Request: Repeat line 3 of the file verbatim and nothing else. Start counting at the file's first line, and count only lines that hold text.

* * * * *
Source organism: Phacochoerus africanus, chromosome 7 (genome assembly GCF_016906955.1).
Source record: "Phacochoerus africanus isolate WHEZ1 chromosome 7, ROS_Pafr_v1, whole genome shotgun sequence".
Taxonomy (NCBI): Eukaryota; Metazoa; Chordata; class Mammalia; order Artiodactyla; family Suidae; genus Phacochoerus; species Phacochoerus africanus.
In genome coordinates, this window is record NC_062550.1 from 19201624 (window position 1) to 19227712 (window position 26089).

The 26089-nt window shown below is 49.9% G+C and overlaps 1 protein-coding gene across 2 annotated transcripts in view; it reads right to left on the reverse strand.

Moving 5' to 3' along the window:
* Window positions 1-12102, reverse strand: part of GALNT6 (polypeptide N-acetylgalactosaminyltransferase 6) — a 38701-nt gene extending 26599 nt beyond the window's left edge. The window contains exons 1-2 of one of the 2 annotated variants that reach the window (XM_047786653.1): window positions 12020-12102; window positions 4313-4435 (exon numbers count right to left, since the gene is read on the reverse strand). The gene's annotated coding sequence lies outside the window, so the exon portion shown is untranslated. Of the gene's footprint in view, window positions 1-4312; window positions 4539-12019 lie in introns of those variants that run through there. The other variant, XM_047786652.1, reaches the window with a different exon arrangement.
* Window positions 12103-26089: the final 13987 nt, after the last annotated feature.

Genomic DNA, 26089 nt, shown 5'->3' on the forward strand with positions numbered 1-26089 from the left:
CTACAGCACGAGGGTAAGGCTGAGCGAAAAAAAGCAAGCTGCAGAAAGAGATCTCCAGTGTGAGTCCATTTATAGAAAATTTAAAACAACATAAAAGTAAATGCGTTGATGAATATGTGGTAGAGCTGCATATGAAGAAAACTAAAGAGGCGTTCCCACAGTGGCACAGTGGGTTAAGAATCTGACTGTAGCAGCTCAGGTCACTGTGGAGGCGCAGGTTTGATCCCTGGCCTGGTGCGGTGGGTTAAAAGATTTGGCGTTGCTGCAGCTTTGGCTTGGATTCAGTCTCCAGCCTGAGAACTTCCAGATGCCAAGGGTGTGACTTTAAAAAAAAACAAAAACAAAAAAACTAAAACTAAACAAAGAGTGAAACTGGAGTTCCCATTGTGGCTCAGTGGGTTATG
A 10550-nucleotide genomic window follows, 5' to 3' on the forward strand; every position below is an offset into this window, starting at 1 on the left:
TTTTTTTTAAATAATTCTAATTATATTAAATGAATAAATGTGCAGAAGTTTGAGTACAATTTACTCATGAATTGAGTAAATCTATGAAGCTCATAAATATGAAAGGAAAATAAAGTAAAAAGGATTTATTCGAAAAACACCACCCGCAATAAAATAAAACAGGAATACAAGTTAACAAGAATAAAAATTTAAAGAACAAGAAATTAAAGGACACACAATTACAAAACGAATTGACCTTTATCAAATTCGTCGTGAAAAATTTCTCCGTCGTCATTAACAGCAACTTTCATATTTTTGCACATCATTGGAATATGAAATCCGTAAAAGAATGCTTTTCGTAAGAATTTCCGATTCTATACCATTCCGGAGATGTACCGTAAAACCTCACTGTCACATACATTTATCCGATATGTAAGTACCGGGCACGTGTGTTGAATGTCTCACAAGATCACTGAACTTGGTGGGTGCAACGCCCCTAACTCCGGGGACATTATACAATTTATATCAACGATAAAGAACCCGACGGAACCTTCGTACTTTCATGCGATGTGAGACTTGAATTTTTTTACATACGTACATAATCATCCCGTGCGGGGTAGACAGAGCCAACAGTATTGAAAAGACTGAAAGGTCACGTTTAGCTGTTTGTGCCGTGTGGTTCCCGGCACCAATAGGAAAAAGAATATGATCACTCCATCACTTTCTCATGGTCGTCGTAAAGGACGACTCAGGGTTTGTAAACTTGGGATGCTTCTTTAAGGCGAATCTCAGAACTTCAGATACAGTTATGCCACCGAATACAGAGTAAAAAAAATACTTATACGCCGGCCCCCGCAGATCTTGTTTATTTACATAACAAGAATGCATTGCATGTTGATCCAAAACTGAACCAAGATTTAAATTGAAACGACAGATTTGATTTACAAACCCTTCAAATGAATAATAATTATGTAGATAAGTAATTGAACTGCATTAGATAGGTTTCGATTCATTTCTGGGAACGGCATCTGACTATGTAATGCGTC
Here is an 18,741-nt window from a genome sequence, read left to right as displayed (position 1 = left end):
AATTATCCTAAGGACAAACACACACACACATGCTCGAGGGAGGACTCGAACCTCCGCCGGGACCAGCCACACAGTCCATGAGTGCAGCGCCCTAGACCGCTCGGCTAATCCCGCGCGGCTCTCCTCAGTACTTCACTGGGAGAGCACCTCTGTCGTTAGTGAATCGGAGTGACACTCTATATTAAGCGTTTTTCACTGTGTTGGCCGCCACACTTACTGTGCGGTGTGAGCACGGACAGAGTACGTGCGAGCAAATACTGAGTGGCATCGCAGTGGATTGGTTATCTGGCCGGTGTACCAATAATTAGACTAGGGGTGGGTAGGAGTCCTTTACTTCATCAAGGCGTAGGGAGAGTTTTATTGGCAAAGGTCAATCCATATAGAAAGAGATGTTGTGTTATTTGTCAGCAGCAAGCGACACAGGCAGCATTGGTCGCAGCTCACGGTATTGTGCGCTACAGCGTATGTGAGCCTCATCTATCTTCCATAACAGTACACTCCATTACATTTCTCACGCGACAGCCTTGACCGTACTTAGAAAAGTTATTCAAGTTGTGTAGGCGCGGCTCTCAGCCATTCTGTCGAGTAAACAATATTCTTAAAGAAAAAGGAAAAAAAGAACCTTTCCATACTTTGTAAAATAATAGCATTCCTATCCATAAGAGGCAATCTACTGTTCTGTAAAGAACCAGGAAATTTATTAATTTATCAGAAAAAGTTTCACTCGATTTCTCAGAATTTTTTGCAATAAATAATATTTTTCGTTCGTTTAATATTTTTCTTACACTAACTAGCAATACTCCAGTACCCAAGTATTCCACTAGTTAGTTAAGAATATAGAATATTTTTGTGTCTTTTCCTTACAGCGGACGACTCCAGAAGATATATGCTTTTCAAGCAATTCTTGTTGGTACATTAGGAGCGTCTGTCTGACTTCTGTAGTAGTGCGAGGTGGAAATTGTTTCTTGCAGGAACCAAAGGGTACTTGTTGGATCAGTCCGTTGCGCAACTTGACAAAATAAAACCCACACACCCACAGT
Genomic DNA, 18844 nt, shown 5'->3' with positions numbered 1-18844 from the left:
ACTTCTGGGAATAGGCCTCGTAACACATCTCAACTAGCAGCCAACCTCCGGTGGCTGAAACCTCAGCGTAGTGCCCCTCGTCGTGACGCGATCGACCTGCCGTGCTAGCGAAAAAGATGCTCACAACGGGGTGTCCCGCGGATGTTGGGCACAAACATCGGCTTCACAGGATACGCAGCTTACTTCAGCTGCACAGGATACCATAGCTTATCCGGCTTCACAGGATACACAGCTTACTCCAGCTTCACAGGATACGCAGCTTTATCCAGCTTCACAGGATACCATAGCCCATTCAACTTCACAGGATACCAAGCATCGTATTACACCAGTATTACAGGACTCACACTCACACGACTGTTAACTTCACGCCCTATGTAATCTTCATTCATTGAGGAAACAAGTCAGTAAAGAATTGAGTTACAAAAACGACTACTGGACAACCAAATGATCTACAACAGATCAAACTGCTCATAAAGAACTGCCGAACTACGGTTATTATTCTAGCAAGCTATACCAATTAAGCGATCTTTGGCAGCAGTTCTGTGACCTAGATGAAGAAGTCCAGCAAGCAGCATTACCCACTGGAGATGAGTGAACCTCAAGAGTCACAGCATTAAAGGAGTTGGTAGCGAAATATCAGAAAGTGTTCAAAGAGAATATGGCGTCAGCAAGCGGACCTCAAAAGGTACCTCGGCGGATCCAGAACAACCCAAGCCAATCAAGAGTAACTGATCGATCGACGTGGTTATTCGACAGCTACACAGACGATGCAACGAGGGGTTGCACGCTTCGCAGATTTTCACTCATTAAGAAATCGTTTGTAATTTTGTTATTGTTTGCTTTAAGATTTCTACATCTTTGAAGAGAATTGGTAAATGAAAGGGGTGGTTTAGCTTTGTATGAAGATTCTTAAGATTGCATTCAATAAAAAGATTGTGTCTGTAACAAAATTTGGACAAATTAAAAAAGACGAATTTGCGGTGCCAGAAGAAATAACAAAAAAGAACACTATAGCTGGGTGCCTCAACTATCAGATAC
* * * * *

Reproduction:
Taxonomy (NCBI): Eukaryota; Metazoa; Chordata; class Mammalia; order Artiodactyla; family Suidae; genus Phacochoerus; species Phacochoerus africanus.